New Hardware Platforms (3D/Internet-Connected TVs, Smartphones, App-Enabled Home Theater Components, etc.) Extend Gaming’s Appeal
“Get ready to see massive developments shortly on the hardware front courtesy of Project Natal; Sony’s new motion-sensing wand; more inventive titles in the active games category; and a bevy of newly game-friendly devices such as Internet-connected HDTVs with app capability, tablet PCs, and Android smartphones,” says Steinberg. However, in his mind, these initial efforts won’t wow for their groundbreaking play so much as serve as early proof of concepts for the eventual viability of these platforms. Translation: “Don’t expect to see these gizmos offering killer apps the likes of Mass Effect 2 or God of War III just yet – rather, they’ll simply serve as conversation pieces to rally excitement for what will ultimately be possible in a few short years on these platforms.”
Old Franchises Get Dusted Off, Resurrected, Possibly Buried Again
Desperate to cut costs, boost brand recognition and regain some semblance of predictable financial results, Steinberg expects many old gaming franchises to return and/or receive a reboot in 2010. From Namco Bandai’s upcoming Splatterhouse 3D revamp to custom-designed Facebook updates of Sid Meier’s Civilization and virtual arcades chock full of Atari coin-op favorites in Xbox Live Game Room, he suggests, release schedules will soon be stocked with familiar names. “Everything old is truly new again,” he muses, finding irony in upcoming releases such as Blood Bowl (Steinberg actually worked as a beta tester on the 1995 MicroLeague version), Prince of Persia: The Forgotten Sands, Aliens vs. Predator and Tron: Evolution. While many seem ill-advised, e.g. Electronic Arts’ upcoming modern-day repositioning of Medal of Honor, he admits that “there’s no substitute for name recognition.” Still, he says, “We’ll likely see the best efforts here in the downloadable space, as digitally distributed titles for set-top consoles like the PS3, Wii and Xbox 360, and remakes for PC and iPhone offer value-minded packages that stay truest to their subject matter, pleasing old and new fans alike.”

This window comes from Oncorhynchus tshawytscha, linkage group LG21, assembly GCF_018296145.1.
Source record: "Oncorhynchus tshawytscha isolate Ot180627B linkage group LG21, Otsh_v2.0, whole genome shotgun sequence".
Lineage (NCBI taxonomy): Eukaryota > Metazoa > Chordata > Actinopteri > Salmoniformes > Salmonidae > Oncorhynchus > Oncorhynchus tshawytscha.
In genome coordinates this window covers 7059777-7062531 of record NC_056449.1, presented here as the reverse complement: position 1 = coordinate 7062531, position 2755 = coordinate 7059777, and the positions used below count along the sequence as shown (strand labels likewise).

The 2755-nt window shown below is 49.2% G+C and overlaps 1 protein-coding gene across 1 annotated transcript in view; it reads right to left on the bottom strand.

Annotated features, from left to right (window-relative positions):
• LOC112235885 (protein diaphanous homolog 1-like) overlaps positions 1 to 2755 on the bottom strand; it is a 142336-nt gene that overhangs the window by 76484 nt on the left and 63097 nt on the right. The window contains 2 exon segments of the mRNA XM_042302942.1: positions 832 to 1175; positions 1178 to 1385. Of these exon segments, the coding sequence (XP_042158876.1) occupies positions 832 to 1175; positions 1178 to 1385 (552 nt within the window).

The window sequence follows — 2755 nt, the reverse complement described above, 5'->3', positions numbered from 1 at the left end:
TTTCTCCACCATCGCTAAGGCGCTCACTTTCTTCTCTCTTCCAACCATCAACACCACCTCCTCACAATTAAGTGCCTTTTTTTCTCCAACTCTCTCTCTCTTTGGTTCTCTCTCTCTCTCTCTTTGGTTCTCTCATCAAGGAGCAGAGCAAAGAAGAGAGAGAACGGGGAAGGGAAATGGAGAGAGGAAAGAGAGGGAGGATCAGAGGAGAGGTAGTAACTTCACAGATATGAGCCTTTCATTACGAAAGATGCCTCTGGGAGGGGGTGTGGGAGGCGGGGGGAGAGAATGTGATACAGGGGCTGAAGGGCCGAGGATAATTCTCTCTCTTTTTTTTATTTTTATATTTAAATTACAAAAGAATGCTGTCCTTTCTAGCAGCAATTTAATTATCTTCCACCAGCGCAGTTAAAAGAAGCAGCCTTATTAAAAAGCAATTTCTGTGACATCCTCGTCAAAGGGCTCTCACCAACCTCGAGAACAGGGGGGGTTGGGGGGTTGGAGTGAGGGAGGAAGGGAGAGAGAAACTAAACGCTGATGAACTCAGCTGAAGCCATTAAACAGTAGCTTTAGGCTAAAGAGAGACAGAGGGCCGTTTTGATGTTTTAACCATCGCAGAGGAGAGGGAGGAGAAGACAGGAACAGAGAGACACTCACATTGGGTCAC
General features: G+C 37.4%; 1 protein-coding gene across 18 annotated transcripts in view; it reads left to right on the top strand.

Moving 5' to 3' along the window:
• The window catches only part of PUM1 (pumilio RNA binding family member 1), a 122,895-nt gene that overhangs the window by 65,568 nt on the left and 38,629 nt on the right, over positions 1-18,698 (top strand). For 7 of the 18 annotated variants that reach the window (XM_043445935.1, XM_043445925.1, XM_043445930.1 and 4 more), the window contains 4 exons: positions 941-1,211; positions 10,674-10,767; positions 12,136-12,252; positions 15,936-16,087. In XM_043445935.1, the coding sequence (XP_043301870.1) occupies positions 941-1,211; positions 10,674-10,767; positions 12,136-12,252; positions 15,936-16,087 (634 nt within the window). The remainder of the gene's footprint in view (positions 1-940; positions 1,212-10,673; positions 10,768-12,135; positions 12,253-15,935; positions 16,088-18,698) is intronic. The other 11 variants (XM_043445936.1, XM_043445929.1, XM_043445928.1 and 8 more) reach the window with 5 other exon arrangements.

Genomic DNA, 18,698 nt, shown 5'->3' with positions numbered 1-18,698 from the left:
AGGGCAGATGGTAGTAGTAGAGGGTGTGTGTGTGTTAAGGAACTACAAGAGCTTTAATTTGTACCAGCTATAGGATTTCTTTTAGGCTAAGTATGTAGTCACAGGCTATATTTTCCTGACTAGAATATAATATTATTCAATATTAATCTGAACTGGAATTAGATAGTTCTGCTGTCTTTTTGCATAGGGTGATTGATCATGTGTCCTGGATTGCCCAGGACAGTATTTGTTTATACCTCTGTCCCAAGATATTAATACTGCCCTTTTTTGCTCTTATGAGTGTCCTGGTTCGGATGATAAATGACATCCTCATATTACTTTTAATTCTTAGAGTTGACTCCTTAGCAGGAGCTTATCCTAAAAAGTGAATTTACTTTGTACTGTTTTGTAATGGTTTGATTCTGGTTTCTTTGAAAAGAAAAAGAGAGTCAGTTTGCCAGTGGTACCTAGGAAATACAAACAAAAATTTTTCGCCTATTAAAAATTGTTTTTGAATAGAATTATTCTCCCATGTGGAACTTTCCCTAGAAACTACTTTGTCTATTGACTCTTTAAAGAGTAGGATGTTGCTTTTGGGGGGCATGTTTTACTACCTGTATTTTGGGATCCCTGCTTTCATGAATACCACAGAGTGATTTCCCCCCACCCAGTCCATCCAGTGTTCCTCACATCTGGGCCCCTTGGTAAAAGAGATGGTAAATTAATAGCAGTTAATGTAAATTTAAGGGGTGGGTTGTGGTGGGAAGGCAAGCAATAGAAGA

Video Games Go Mainstream
We’ve heard pundits jabber on for years about game sales eclipsing Hollywood returns and how the Wii is bringing electronic entertainment to cruise ships and nursing homes. But 2010 is “the year mainstream media really begins to take gaming more seriously, affording more titles the same respect as comparable works of film or literature,” says Steinberg. Citing efforts like BioShock 2 and God of War III, which stand to potentially raise the bar for virtual storytelling and digital cinematography, plus an upsurge in serious games, which repurpose real-world scenarios as engaging interactive experiences that teach and inform, he remains optimistic for the medium’s future. “Thus far, we’ve seen relatively few titles that really scratch the surface of games’ capacity to captivate, educate and spark audiences’ imagination.” However, the situation should be remedied soon, he anticipates – even if more traditional outings (i.e. furious shootouts, sci-fi/fantasy sagas and candy-colored platform hoppers) won’t be disappearing anytime soon either.